How convenient was it for Frankenstein to label his creation a monster? This can be related with, for you often find this notion among those who create art in any medium, of detesting and abhorring their creation. But with what authority could he call him a demon? We are often reminded to not pass judgement on other people unless we have walked in their shoes. Did he even try doing that? Frankenstein’s early life was nothing but bliss. Benevolent and mature parents, a home in a valley, friends and siblings who adored him and a freedom to practice pretty much anything. Of course he would care about the lives of others throughout his life because others cared about him when he was young. That is how his filter about humans was furnished. In contrast, the first hand that the creature ever extends, after months of ardent preparation and selfless service, gets brutally rejected by virtue of the skin covering that hand. The first model relationship for him involves not compassionate words or kind embraces, but violence. This is his first perception of humans, of himself. That they reject and he is the one who’ll be rejected. That they hurt and he is the one to whom that hurt will find its way. That they judge without listening and the judgment will always find him guilty. That they are scared of the things that they have no control over.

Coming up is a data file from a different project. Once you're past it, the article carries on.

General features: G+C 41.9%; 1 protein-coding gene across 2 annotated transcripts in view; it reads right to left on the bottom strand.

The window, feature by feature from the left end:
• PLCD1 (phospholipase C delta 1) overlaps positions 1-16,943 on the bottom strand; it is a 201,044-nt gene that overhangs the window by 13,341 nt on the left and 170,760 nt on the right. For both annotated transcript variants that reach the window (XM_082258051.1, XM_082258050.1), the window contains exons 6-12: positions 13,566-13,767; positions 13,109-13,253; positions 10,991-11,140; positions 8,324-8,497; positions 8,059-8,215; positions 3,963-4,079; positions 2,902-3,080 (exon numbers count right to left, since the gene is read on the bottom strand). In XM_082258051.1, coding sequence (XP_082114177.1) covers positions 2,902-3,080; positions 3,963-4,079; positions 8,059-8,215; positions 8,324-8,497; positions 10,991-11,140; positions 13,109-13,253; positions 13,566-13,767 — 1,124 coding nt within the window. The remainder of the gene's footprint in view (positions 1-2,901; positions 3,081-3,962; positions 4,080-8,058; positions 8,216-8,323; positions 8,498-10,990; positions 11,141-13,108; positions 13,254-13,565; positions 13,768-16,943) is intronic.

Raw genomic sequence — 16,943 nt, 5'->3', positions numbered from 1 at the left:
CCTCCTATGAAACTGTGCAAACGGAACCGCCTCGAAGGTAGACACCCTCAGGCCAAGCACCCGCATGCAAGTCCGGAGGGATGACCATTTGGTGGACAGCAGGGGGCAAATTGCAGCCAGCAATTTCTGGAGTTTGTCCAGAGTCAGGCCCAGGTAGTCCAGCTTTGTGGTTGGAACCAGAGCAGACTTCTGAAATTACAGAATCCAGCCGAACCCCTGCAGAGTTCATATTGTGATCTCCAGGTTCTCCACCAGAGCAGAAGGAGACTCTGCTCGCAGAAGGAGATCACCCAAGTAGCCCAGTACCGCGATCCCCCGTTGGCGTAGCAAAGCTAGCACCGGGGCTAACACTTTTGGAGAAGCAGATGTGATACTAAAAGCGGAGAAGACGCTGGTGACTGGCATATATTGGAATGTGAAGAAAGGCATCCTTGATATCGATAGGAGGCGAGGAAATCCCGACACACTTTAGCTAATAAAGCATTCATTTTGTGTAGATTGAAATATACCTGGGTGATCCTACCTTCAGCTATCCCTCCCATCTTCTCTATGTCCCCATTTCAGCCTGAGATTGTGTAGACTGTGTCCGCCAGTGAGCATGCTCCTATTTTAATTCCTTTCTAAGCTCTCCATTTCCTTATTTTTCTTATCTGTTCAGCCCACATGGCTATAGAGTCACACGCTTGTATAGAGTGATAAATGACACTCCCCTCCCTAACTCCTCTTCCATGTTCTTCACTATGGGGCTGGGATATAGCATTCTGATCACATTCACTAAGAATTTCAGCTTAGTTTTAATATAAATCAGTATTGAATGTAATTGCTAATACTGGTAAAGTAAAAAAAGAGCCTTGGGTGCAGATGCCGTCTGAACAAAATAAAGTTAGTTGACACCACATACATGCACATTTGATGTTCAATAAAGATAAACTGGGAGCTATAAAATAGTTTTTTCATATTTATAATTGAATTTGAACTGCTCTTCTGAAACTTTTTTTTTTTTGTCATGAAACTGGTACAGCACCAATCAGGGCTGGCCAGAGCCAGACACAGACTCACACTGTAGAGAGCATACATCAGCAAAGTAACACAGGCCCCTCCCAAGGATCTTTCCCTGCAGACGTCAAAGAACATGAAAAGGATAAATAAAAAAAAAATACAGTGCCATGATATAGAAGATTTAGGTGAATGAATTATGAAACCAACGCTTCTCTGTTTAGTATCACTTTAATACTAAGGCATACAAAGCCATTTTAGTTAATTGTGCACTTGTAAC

What would he do in his further life with that first impression? What would you do with that kind of a back ground? There are only moments when Frankenstein considers this question. But they are not everlasting. Again and again, he tries to compare his creation with the notions of what a civilized being ought to have done. He equates the honesty of raw misery and pain in the discourse of his creation with eloquence that deceives. So when he laments of the loneliness deepened by the rejection of all mankind, Frankenstein rarely sees the humanness in that lament. For him, he is a demonic monster who’ll bring havoc upon the mankind. As Sirius Black wanted to commit the murder for which he was locked in Azkaban, this monster also then wanted to live up to the reputation bestowed upon him by his creator. And he did. Till the very end.

Does that mean that the killings that this monster carried out were justified? Even the monster didn’t believe that. He suffered in agony over the murders that he committed. The question then should be, who was responsible for the loss of innocent lives? Loneliness. Loneliness was responsible for extinguishing the flames of companionship. This I guess, is the nature of this Universe. That the components of this Universe, regardless of the good and evil in their nature, continue to expand, reaching out to the fire of the other opposite pole and to extinguish it. So if companionship will not reach out to extinguish loneliness, the later will find a way to destroy the former. In the world we live in, humans are the vessels of that extension and transfusion. Who became the vessel of the extension of loneliness and estrangement in this novel? Frankenstein. He first created loneliness and then refused to cater to that loneliness, always viewing it from an apathetic distance. That loneliness then, reached out to the bliss that he was fortunate enough to have, but was not generous enough to bestow where it was needed.